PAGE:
The lakes of the Mississippi Delta offer numerous recreational uses throughout the year. However, too many invasive aquatic plant species can create a less-than-optimal environment for fish and people.
A project in Mississippi State University’s Forest and Wildlife Research Center is looking at two different management practices to improve the habitat and increase public use of lakes for fishing, hunting and other recreational purposes.
Led by wildlife and fisheries professor Eric Dibble, the treatments include a controlled herbicide application and the use of grass carp. The four-year project seeks to selectively remove invasive aquatic species, both native and exotic.
"These small lakes are used fairly heavily for recreation—both hunting and fishing—and invasive species can block access to areas of the lakes," Dibble said. "Additionally, the invasive species may have negative effects on the fisheries."
Dibble is working with graduate student Matthew Spickard and John Skains, a biologist with the Mississippi Department of Wildlife, Fisheries and Parks.
"Our goal is to develop best management practices regarding chemical and biological aquatic plant control methods to restore habitat and facilitate fishery management goals in Mississippi Delta lakes," Dibble said.
The state has other goals for the project, including access issues.
"Keeping ramps and piers open to the public is a priority for the state agency," Skains said. "This project will address access and fisheries habitat, which is a win-win for everyone."
Fishers want the biggest, healthiest fish, and the study will look at the best management practices for controlling native and exotic plant species to provide the proper amount of plant coverage for fisheries habitat, Skains added.
Removal of invasive plants is not an easy task, and it is often complicated by the diversity of plants in the lakes. Though the researchers seek to remove plant matter, the removal of too much plant coverage or a reduction in the diversity of native and exotic plants could negatively impact fisheries and the lake environment.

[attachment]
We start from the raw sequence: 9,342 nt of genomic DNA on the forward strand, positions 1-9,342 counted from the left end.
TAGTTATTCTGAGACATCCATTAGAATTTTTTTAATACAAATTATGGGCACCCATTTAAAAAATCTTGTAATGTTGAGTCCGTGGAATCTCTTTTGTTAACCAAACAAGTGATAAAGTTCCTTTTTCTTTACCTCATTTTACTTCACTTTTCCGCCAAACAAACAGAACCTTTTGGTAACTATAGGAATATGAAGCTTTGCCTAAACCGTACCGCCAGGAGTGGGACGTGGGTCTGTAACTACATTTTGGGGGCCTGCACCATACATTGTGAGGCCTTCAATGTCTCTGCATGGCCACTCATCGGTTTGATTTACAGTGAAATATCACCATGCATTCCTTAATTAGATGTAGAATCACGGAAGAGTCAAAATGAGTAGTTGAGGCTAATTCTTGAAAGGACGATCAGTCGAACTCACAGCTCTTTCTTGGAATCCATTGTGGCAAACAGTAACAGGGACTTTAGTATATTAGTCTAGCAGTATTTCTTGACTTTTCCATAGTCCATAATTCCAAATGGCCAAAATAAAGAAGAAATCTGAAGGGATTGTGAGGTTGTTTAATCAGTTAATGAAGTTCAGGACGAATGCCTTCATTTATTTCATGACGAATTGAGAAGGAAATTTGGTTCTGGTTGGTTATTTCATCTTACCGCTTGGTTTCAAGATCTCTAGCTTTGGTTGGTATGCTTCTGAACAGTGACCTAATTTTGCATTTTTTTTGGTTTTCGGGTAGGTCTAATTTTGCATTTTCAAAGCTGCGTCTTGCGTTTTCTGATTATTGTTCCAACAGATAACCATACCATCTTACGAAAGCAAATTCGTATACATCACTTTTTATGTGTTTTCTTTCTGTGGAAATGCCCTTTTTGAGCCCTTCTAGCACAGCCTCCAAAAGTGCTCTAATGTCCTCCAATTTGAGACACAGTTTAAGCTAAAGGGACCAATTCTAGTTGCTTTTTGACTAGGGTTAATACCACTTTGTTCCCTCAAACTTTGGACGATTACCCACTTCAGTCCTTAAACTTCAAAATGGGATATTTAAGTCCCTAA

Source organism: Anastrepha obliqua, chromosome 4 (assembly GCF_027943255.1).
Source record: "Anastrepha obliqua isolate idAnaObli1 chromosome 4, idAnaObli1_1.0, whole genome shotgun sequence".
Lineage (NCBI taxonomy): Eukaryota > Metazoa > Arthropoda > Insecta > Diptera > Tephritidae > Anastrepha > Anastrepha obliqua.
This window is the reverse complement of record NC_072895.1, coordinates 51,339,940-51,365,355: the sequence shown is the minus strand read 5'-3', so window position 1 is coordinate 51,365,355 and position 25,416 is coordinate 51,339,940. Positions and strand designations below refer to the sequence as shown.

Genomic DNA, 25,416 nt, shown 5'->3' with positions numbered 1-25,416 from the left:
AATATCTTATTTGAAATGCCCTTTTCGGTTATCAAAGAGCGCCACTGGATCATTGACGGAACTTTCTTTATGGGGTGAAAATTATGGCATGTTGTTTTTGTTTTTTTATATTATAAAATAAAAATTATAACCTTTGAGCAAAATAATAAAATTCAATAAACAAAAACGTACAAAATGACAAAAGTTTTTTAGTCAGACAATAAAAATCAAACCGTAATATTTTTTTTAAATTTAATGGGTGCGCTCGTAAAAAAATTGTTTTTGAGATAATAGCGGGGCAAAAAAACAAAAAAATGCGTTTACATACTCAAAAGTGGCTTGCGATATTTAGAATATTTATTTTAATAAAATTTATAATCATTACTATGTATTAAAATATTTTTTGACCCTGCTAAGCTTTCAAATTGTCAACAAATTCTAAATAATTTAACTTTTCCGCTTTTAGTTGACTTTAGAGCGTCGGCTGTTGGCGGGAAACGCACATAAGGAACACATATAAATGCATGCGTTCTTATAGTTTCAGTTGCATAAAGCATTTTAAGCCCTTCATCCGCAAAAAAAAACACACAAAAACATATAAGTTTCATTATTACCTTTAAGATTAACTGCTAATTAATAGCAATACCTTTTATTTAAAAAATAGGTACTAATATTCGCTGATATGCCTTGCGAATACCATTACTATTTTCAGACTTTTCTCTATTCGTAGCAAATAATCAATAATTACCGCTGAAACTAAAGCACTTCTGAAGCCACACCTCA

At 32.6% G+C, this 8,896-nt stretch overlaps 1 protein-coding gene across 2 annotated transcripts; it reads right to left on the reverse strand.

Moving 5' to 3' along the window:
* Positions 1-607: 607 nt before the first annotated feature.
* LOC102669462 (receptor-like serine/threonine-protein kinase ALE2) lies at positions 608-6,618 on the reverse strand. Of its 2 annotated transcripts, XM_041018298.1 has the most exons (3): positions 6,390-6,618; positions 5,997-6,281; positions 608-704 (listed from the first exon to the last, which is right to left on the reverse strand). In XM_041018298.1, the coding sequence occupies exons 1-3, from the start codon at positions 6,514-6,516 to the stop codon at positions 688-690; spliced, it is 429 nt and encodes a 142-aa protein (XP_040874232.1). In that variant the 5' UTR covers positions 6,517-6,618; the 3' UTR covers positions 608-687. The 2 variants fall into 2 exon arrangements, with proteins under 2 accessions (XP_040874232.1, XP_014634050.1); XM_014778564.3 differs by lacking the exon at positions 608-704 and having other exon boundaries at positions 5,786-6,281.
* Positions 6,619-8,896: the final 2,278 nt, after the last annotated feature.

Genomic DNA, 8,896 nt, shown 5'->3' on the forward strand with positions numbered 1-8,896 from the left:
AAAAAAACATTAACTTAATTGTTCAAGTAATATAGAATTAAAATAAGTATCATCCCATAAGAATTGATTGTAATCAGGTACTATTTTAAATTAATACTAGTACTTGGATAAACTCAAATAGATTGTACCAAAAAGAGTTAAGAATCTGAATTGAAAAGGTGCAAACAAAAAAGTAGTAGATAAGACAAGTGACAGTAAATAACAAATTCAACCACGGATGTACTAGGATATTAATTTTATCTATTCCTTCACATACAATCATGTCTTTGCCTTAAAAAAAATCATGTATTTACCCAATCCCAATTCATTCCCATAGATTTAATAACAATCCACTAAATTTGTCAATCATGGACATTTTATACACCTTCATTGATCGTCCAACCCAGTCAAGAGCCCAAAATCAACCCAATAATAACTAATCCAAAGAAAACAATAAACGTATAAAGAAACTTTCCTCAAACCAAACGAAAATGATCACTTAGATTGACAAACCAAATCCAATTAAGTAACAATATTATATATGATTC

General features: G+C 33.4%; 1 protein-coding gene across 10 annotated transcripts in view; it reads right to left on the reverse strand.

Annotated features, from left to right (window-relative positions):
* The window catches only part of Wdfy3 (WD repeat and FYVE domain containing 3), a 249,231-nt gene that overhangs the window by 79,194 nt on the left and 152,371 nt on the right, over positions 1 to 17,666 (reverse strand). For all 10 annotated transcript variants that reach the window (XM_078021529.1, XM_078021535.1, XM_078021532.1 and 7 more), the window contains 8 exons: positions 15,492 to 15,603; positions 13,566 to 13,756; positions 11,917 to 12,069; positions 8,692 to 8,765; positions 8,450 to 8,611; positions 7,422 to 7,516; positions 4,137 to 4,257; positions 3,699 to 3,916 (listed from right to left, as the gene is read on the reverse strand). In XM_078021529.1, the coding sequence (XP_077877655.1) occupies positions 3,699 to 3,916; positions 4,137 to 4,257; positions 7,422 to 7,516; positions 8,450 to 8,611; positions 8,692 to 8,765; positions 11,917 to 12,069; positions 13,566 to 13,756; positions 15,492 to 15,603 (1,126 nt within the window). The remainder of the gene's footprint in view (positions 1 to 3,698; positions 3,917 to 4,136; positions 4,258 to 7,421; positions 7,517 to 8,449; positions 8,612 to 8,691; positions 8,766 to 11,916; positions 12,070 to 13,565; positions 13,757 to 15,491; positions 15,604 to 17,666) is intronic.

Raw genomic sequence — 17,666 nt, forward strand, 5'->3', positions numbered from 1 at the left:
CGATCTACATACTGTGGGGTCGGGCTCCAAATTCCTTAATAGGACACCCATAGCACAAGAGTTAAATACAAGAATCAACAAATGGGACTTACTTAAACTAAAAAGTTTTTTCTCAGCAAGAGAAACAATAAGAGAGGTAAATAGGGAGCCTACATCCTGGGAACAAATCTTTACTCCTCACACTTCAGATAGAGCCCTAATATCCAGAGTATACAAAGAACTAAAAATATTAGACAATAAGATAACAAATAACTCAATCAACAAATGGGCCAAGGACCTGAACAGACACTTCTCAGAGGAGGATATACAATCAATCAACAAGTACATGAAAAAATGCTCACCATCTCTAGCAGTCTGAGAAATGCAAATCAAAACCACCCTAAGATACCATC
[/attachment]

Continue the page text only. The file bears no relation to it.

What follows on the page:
Skains, who led herbicide application for the project, said aquatic plants can be controlled using chemical, mechanical or biological means.
"This project will help in determining the best method for controlling aquatics and the effects these methods have on not only the fish population, but the whole lake ecosystem," Skains said.
Known differences in the two applications include lag time for results and cost.
"Herbicides typically get faster results than grass carp and may control an invasive that is typically not favored by grass carp," Dibble said. "However, herbicides can be expensive. Grass carp are typically cheaper in the short run than herbicides and can provide long-term control, but they are less selective."
The study includes analysis of pre-treatment, treatment-year and at least two years of post-treatment data on six Delta lakes selected for their aquatic plant nuisance problems.
The project began in July 2007 with the gathering of pre-treatment data. During 2008, treatments were applied separately to different lakes to determine the effects of each on native plant species, water quality and the fisheries.
The herbicide, selected in coordination with the U.S. Army Engineer Research and Development Center and provided by the Aquatic Ecosystem Restoration Foundation and Cygnet Enterprises Inc., was applied by sprayer to two lakes. The Mississippi Department of Wildlife, Fisheries and Parks stocked two lakes with grass carp and two lakes were left for reference.
A similar four-year project was recently completed in a few Minnesota lakes, studying the effects of herbicide treatments for invasive plant control. The results revealed successful removal of most of the invasive plants and restoration of native plants and beneficial habitat for fish, Dibble said.
If the treatments in the Delta lakes show similar results by reducing the number of invasive plants, people may begin to have more regular access to the lakes.
"We are now collecting data from the six lakes," Dibble added. "This data includes information about recreational use through volunteer random surveys conducted by the project team during routine visits to the lakes."
Researchers involved expect recreational access and use to increase as plants are controlled and invasive plants eliminated. This will provide increased angler access to fishing areas and possibly improve gamefish populations.